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‘Beatniks’ exhibition opens at the Grand

Josh Schutz, left, and Hanna Newman, right, stand between two sculptures in their show “Beatniks.” On the left is Schutz’s “Die, Cry, Hate” and on the right is Newman’s “Dive.” (Photo by Connor Cummiskey)

NEW ULM — The first art show of the year opens tonight in the Grand Center for Arts and Culture.

The opening reception for “Beatniks” runs 7-9 p.m. in the Four Pillars Gallery Art Gallery. The show runs until Feb. 2.

“Beatniks is kind of a misfit or someone marginalized from convention, which we really consider our work to fall in that category,” Artist Hannah Newman said.

Newman and Artist Josh Schutz are both second-year Master’s students at the University of Minnesota, Mankato (MSU) who focus in sculpture and ceramics.

“We are really close friends as well as colleagues,” Newman said. “There are a lot of similar areas between our work, in that we both work with the figure and that we both work with abstracting the figure.”

Newman’s art is made up largely by fragments of the human body: independent hands, legs or fingers are some examples.

Schutz on the other hand likes to mold everyday objects into a shape of a human body part. One example is “Die, Cry, Hate” which is an armless body with a lampshade replacing the head.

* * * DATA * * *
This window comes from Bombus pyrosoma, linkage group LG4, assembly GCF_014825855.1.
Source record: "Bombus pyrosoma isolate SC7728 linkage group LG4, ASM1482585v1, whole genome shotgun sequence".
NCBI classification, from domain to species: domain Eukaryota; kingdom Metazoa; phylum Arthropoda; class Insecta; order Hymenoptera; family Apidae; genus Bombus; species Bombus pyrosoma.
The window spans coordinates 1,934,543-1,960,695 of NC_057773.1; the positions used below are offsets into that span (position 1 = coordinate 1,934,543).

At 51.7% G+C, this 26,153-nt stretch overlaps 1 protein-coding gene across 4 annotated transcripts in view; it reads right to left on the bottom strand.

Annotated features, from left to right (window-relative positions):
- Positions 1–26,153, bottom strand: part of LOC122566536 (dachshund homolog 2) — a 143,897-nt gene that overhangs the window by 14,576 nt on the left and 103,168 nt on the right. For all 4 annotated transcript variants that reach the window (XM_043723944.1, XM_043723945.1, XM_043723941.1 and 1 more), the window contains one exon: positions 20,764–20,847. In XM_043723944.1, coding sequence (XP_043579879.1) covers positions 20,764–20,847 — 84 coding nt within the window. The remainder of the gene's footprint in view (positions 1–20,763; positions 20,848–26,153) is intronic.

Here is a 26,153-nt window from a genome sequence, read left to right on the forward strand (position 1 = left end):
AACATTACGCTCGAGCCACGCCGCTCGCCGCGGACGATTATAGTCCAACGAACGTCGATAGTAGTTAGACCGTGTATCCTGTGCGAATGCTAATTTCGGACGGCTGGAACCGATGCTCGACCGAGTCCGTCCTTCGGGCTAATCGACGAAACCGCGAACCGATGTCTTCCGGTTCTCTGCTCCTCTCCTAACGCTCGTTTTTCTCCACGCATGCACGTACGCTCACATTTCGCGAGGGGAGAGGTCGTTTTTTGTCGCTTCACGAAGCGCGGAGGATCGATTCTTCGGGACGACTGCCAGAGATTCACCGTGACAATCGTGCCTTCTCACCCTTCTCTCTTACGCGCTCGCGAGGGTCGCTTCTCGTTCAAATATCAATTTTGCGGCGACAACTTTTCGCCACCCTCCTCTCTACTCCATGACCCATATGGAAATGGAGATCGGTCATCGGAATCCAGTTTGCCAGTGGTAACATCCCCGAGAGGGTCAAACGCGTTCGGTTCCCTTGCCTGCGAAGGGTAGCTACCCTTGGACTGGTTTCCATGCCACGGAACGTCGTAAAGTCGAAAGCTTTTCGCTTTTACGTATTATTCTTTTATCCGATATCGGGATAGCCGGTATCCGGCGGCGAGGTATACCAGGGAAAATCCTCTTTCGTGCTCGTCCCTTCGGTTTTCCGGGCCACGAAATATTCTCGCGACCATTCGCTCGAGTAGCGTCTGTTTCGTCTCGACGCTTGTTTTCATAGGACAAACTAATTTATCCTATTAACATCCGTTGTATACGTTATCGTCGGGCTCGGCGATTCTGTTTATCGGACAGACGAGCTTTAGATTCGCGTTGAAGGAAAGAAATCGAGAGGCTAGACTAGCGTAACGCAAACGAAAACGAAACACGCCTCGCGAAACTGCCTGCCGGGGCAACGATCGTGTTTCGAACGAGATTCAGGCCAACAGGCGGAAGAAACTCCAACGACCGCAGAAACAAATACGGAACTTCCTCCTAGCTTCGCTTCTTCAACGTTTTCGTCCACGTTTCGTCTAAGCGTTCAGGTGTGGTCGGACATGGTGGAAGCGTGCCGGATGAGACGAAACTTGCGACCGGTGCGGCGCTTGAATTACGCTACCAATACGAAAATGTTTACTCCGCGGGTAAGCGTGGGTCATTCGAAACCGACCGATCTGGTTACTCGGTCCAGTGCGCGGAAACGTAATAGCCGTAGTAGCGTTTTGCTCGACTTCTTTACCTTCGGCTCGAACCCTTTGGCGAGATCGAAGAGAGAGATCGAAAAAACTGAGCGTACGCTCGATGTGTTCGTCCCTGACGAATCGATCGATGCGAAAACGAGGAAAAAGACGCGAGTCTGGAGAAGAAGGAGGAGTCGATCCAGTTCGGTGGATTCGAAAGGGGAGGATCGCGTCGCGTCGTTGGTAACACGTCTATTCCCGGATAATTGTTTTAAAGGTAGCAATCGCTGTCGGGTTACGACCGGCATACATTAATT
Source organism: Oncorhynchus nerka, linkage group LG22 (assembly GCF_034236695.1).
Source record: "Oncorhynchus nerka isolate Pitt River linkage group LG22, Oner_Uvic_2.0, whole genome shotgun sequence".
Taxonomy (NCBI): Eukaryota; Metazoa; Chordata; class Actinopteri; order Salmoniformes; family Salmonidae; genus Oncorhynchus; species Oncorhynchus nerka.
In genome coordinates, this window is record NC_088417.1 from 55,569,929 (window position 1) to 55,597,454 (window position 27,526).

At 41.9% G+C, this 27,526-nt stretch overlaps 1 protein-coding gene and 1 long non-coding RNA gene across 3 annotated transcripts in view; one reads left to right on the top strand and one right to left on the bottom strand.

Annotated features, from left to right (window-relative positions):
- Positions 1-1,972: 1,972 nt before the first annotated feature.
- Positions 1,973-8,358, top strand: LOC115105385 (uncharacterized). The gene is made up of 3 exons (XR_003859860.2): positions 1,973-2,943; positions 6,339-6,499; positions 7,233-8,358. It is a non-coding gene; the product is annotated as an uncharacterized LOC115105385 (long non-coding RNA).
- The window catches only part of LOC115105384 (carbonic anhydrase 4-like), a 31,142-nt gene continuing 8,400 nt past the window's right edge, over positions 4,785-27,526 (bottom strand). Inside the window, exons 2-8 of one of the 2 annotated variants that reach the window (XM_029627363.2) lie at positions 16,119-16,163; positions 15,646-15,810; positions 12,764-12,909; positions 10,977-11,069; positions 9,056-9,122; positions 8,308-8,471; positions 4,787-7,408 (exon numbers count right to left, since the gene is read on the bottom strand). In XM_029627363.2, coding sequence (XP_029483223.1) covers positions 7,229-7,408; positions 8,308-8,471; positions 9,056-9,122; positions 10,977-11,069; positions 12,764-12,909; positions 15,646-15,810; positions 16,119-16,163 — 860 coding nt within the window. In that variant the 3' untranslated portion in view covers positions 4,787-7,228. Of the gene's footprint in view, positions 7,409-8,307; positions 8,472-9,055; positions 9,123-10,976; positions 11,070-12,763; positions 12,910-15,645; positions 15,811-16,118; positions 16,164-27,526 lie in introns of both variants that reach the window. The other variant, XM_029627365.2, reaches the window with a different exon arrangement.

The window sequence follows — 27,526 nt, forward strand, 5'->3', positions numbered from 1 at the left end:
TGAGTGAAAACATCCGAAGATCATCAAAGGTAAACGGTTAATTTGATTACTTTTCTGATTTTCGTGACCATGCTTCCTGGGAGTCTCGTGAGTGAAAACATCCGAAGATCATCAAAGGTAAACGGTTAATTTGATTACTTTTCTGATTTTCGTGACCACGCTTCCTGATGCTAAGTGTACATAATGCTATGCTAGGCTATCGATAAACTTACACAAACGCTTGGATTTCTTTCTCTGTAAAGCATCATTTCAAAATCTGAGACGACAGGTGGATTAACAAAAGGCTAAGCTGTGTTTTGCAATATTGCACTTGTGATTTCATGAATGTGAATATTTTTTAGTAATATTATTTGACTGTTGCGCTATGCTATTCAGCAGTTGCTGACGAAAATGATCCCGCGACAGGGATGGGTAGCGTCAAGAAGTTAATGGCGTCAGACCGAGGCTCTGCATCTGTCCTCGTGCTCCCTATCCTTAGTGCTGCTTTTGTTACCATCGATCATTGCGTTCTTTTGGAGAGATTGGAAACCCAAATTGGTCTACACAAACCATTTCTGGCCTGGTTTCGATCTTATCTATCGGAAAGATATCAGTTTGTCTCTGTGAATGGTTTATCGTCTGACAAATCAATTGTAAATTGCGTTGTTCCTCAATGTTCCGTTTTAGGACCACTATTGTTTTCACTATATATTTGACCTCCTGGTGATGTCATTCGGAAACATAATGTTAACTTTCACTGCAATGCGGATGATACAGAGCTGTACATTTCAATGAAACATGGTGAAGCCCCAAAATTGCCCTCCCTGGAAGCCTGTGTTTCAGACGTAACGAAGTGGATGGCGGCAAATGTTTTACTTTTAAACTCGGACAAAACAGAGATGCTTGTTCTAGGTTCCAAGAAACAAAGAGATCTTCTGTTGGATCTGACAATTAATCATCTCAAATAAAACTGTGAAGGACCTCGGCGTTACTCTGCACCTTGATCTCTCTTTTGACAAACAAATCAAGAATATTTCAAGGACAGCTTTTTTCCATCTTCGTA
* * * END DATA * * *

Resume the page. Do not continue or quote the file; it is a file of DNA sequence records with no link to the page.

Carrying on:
Newman first began her interest in art during high school in Rochester. She earned her Bachelor’s in Ceramics from MSU.

Her process is inspired partially by her episodic sleep paralysis — when a person falling asleep or waking up finds themselves aware but unable to move.

In some cases people can move or open their eyes and often there is a hallucination of a malevolent presence in the room with them, according to the website of the United Kingdom’s National Health Service (NHS).

“There are definitely times where I would wake up and there is someone in my doorway and that was like my earliest memory and I was so f–ing afraid,” Newman said. “My sister used to share the room with me and I could see her in my peripheral vision but I could not say anything to her.”

Cases can vary from a one-off experience to lifelong experiences like Newman’s. Her symptoms seem to be linked to her location, often happening in her parents’ house, she said.

“I still experience that and that has inspired me to look at real people and real objects in an elusive or surrealistic way,” Newman said.

Schutz grew up in La Crescent and earned his bachelor’s in art history also at MSU. There he discovered his love for ceramics and began sculpting.

He merges the body and decorative arts, such as wallpaper prints, to mock the hollow expressions of mass produced decoration.

“It has to do with the idea of American values and this idea of attaining something that everyone should be able to attain even though there are these societal norms and standards that are not attainable for everyone,” Schutz said. “That is how I felt upon reflection, looking back at these things and how they used to make me feel.”

His expression is rooted in his experience being marginalized for his sexuality.

“I came out in high school and I was surrounded by all these different phrases like ‘live, laugh, love,’ and ‘dreams do come true,'” Schutz said. “There are all these things within the decorative arts that are reflective of our culture and a culture that I was apart of that was not very accepting.”

Gallery hours are 10 a.m. to 4 p.m. Tuesday through Friday and 11 a.m. to 3 p.m. Saturday.

More information on Newman can be found at hannahnewman.net. Schutz’s website is jushuaschutz.com.

ccummiskey@nujournal.com

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